1. 27
  1.  

  2. 14

    This is actually a significant development for people who write GUI code in Rust. Finally we have a solid release of Rust bindings for GTK 4. In addition to that, the libhandy Rust bindings [1] allow for better development of Linux phone apps like for the PinePhone or the Librem 5, so an update to that crate is welcome too [2]. While GTK is not perfect, is is one of the few ways to write robust and usable GUI programs in Rust. Let us thank the developers for all the hard work that went into this release. The gtk-rs people work tirelessly and helped me out numerous times when I asked questions on IRC.

    [1] https://gitlab.gnome.org/World/Rust/libhandy-rs

    [2] https://crates.io/crates/libhandy

    1. 2

      Note that libhandy is for GTK3; the GTK4 equivalent is now libadwaita.

      1. 1

        Have you built (or even used) anything that targets Mac OS or Windows using GTK bindings? How does the end result feel on those platforms, and how hairy is it to build?

        1. 10

          Yes, I build for Windows but not Mac OS. You can actually cross-compile on Linux targeting Windows. That works well out of the box, I’ve tried it. You can also compile on Windows for Windows. That requires MSYS2 and a bit of configuration, but it’s not the end of the world (I avoid Visual Studio if possible and go with GNU tooling). The entire thing, along with build instructions, can be found here: https://github.com/BenjaminRi/Sherlog

          As for the end result. My Windows users install the application with a Nullsoft installer which I generate with NSIS script. The installer puts all the files and dlls in the proper places. All the GUI elements behave as expected. It could look prettier. But it supports styles, so you can do a lot with styling to make it look good. Qt would probably look better, but the C++ bindings are an obstacle for Rust programmers. I don’t really care about looks, my application is a developer tool. For some elements, I had to implement my own manually rendered GUI elements on a plain canvas because I require insane performance that no GUI toolkit will deliver (not just GTK’s fault). You can get a lot out of GTK if you use it correctly, it can absolutely produce programs that are daily drivers. But it will never look exactly native. I use GTK because I want to support both Linux and Windows.

          1. 1

            That looks much better on Windows than I expected it to. Certainly very serviceable for dev/admin tools. I like that the cross compiling works well out of the box. I’ve avoided exploring a GUI kit in any depth so far for Rust, but this clearly needs to go on the list for when that time comes.

          2. 4

            (Note: not OP). I haven’t tried running Rust on Windows, but GTK itself is pretty easy to build and use on Windows, see e.g. https://www.collabora.com/news-and-blog/blog/2021/03/18/build-and-run-gtk-4-applications-with-visual-studio/ , https://www.collabora.com/news-and-blog/blog/2021/04/29/build-your-own-application-with-gtk4-as-a-meson-subproject/ (no affiliation, Collabora is just a big contributor on this side).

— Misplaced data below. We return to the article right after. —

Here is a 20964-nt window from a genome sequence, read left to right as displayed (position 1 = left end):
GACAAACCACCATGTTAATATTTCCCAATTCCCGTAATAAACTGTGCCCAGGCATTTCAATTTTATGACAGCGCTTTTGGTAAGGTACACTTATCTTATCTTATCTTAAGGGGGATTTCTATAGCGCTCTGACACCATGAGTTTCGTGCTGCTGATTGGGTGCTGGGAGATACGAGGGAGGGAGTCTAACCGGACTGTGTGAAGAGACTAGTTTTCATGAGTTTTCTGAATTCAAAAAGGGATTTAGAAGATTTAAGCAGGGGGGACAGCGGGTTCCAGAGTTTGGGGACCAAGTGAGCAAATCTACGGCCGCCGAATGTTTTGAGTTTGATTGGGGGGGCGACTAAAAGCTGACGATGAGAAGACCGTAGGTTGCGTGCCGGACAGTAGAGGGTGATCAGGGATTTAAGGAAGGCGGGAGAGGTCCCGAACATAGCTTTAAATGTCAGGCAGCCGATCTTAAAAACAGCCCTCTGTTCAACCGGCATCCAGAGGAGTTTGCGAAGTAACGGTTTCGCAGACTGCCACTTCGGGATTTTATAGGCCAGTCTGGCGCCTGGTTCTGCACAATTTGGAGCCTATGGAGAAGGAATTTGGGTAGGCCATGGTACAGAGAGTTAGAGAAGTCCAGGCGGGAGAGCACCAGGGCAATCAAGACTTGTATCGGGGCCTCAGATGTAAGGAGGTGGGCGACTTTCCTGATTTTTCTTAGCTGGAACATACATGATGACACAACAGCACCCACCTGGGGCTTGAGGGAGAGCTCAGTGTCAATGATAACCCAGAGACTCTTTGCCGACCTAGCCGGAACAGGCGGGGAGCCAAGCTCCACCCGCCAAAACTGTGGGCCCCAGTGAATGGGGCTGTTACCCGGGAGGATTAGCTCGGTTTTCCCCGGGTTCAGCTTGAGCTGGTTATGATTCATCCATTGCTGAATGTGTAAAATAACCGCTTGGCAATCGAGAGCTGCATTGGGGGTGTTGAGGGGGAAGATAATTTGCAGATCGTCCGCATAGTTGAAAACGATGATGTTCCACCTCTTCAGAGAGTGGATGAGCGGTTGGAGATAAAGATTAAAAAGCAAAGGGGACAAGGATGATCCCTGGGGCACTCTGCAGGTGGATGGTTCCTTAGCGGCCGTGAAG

That being said, it’s very much the Gnome toolkit these days. It’s a pretty bad choice for cross-platform development.

            1. 5

              That being said, it’s very much the Gnome toolkit these days. It’s a pretty bad choice for cross-platform development.

              In particular, note that GTK doesn’t implement accessibility (e.g. for blind people using screen readers) on Windows. Not sure about Mac.

            2. 4

              I have built an application using GTK via gtk-rs. gtk-rs is really nice for writing applications is you are targeting X11 or Wayland. I am not a big GTK fan (I strongly prefer Qt), but gtk-rs makes writing GTK applications quite pleasant.

              I also built the application for macOS and the result was… horrific? Rendering was awfully slow and there was virtually no platform integration, making the application stick out like a sore thumb.

              Since most of the application logic was not in the GUI and there is no good support for Qt in Rust, we ended up rewriting the application in PyQt and using the main logic through PyO3 (Rust <-> Python bridge). This worked like a charm and the application felt near-native on macOS.

              1. 2

                I’ve written a gtk3-rs app on macOS and it was “meh”. It is better integrated than an average Electron app or egui, but it’s still obviously not native. I’ve also run into some rendering performance problems on macOS that weren’t an issue on Elementary.

            3. 2

              Can anybody here who has spent time with various Rust GUI bindings - has the dust settled yet and are we now to the point where significant GUI apps can now be built with them (and without issue)? I’ve been wanting to dive in, but am not sure of which library to adopt (as I’ve been waiting for years until something nice and stable comes along).

              My only requirements are a) hassle free on Windows/OSX/Linux b) non-convoluted API that “just works”.